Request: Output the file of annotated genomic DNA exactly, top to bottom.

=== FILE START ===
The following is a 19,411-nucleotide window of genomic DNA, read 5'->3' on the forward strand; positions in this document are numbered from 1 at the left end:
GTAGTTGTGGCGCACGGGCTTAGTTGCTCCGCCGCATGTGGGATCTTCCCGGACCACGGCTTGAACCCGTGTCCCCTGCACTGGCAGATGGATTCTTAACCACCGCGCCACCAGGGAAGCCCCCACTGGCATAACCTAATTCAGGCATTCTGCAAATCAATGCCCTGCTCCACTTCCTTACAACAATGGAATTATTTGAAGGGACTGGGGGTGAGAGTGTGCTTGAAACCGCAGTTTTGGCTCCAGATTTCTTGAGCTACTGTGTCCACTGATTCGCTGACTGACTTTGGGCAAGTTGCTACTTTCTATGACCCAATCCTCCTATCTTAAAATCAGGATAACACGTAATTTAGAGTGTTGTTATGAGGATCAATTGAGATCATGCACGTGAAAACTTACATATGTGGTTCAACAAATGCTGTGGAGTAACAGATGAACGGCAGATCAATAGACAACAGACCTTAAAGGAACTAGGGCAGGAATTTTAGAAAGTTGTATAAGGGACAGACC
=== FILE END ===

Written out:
The following is a 19,411-nucleotide window of genomic DNA, read 5'->3' on the forward strand; positions in this document are numbered from 1 at the left end:
GTAGTTGTGGCGCACGGGCTTAGTTGCTCCGCCGCATGTGGGATCTTCCCGGACCACGGCTTGAACCCGTGTCCCCTGCACTGGCAGATGGATTCTTAACCACCGCGCCACCAGGGAAGCCCCCACTGGCATAACCTAATTCAGGCATTCTGCAAATCAATGCCCTGCTCCACTTCCTTACAACAATGGAATTATTTGAAGGGACTGGGGGTGAGAGTGTGCTTGAAACCGCAGTTTTGGCTCCAGATTTCTTGAGCTACTGTGTCCACTGATTCGCTGACTGACTTTGGGCAAGTTGCTACTTTCTATGACCCAATCCTCCTATCTTAAAATCAGGATAACACGTAATTTAGAGTGTTGTTATGAGGATCAATTGAGATCATGCACGTGAAAACTTACATATGTGGTTCAACAAATGCTGTGGAGTAACAGATGAACGGCAGATCAATAGACAACAGACCTTAAAGGAACTAGGGCAGGAATTTTAGAAAGTTGTATAAGGGACAGACC